Anyone scared of snakes on the ground may not want to read this story — because the reptiles are also in the sky.
The paradise snake, which is native to south and southeast Asia, has been known to scientists for some time. But they never really understood how the species — and others like it — are able to glide through the air.
Researchers at Virginia Tech conducted controlled tests with the snakes in an indoor environment. They discovered that the undulating motion the snakes exhibit while gliding stabilizes them, which allows them to fly further. Previously, researchers thought the snakes' movements in the air were the same movement they used when slithering on the ground.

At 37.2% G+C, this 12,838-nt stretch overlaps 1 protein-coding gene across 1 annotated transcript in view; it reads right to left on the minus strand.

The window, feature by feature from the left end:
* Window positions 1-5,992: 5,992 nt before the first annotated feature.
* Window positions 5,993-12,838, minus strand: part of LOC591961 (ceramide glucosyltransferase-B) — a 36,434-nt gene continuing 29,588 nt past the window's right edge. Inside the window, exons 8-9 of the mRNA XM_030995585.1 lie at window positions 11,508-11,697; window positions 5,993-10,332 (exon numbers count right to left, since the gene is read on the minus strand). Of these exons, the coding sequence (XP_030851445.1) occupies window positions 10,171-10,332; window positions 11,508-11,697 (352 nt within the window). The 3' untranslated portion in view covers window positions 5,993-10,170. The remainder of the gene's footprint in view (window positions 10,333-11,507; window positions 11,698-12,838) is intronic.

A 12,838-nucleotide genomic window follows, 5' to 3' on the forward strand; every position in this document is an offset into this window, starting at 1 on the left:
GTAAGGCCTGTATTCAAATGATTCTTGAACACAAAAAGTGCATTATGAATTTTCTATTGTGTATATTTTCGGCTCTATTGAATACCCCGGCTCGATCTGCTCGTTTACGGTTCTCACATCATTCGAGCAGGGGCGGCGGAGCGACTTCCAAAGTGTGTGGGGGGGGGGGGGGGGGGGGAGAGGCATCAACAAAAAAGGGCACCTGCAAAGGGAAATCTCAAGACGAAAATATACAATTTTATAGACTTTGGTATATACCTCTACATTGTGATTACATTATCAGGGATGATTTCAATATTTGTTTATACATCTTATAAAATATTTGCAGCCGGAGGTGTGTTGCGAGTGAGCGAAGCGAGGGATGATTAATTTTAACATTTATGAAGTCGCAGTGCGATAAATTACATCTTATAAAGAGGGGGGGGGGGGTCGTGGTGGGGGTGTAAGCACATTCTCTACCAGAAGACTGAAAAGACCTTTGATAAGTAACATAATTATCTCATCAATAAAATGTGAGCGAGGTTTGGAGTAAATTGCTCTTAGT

Now, researchers say they want to learn how the snakes generate lift and how they can turn in the air.
Luckily, while the paradise snake is poisonous, its venom is weak compared to other species. Like almost all snakes, the paradise snake is considered harmless to humans.